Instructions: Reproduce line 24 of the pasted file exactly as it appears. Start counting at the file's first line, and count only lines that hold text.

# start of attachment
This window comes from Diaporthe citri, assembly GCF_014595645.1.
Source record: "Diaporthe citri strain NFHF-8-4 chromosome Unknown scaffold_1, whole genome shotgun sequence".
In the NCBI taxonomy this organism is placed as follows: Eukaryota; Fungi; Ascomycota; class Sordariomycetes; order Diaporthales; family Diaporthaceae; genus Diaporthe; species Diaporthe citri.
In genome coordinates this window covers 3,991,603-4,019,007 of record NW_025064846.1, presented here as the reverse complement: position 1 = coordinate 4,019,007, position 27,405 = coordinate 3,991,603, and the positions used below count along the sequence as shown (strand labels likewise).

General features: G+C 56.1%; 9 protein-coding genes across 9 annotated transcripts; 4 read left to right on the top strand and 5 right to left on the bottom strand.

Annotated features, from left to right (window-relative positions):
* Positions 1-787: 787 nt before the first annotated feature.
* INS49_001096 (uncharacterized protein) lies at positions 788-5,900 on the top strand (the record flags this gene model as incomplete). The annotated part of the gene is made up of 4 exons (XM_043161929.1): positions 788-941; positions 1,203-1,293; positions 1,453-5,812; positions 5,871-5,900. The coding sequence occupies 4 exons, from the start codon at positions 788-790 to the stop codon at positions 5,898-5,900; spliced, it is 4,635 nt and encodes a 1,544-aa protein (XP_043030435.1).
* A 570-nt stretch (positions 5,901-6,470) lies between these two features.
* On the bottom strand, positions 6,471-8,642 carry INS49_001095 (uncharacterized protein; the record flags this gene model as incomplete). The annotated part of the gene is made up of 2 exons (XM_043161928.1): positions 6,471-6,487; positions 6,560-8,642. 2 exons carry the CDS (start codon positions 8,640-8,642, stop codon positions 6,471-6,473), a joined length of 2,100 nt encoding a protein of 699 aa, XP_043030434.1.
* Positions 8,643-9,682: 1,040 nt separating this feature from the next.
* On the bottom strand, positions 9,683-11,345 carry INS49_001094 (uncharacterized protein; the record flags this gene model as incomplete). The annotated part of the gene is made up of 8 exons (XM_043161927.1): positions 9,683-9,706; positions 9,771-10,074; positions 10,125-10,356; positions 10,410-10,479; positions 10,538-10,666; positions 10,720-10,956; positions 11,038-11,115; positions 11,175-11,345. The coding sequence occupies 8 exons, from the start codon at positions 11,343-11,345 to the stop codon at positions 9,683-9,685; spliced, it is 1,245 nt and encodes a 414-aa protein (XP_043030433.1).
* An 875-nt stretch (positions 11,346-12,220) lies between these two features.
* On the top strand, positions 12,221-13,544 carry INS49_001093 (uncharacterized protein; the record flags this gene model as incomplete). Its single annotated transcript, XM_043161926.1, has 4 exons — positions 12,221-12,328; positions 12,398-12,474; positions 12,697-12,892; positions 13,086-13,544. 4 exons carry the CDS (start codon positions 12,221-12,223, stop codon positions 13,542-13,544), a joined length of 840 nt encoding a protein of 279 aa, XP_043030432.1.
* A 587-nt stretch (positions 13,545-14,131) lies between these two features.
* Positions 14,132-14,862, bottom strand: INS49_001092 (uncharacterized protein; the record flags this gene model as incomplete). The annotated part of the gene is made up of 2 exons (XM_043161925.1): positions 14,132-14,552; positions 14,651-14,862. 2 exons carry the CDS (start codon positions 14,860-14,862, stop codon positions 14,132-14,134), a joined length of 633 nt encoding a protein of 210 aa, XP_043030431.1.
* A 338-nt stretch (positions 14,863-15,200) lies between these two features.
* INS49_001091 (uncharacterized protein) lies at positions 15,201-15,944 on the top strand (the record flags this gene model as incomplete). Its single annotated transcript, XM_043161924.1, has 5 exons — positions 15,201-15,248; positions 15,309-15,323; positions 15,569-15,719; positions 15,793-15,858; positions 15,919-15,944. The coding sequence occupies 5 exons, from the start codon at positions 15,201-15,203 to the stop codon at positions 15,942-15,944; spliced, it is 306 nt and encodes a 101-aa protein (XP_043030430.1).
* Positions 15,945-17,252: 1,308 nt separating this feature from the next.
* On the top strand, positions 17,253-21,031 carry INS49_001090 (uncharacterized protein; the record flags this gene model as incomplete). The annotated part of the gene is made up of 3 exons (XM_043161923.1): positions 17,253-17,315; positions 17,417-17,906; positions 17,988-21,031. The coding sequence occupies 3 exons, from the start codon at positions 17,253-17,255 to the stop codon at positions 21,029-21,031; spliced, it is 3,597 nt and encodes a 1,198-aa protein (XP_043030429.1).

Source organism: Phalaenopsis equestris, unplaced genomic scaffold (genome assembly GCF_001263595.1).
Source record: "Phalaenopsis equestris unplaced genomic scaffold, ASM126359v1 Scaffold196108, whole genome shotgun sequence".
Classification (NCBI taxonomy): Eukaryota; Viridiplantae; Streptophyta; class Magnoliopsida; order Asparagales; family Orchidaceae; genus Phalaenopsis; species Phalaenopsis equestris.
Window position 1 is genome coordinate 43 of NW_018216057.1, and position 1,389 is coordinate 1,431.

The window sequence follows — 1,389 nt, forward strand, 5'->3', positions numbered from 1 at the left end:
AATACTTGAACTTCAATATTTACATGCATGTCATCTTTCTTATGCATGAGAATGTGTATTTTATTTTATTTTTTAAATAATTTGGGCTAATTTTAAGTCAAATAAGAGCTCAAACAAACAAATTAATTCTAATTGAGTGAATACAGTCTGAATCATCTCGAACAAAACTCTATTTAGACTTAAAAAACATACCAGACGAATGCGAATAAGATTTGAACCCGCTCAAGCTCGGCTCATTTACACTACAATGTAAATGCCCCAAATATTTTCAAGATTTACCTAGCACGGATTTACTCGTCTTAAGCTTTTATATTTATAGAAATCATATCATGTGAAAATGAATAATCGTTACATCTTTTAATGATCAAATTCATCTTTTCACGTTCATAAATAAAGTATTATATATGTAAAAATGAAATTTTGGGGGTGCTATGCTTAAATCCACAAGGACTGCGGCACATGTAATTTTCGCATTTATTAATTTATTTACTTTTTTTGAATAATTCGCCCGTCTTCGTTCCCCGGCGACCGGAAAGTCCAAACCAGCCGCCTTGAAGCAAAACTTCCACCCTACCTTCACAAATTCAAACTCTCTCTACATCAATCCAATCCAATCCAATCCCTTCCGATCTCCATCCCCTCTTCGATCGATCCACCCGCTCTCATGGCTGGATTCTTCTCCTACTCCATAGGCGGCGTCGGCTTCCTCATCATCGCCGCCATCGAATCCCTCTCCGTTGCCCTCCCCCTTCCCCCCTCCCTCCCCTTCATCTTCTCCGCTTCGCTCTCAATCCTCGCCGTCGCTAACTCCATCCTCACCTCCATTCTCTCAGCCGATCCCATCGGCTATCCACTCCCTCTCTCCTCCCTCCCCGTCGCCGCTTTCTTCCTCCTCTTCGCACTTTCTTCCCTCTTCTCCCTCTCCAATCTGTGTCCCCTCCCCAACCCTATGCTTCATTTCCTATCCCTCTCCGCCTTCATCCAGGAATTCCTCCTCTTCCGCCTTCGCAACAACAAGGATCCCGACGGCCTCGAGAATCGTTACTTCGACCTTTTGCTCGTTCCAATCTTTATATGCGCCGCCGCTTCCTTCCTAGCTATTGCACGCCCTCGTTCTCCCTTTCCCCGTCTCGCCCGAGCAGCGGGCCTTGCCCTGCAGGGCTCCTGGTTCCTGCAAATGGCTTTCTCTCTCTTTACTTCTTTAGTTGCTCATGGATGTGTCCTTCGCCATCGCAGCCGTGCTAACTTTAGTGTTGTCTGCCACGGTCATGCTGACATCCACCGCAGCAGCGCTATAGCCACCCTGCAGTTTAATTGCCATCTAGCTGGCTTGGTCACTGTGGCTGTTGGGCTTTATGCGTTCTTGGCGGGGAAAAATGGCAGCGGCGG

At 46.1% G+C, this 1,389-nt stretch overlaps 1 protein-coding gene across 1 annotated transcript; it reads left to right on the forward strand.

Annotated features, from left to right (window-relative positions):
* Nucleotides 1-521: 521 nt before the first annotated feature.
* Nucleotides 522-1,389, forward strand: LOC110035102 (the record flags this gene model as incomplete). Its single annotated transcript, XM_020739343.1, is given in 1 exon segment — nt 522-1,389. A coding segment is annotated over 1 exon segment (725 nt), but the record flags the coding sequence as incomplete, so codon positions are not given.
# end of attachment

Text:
Window position 1 is genome coordinate 43 of NW_018216057.1, and position 1,389 is coordinate 1,431.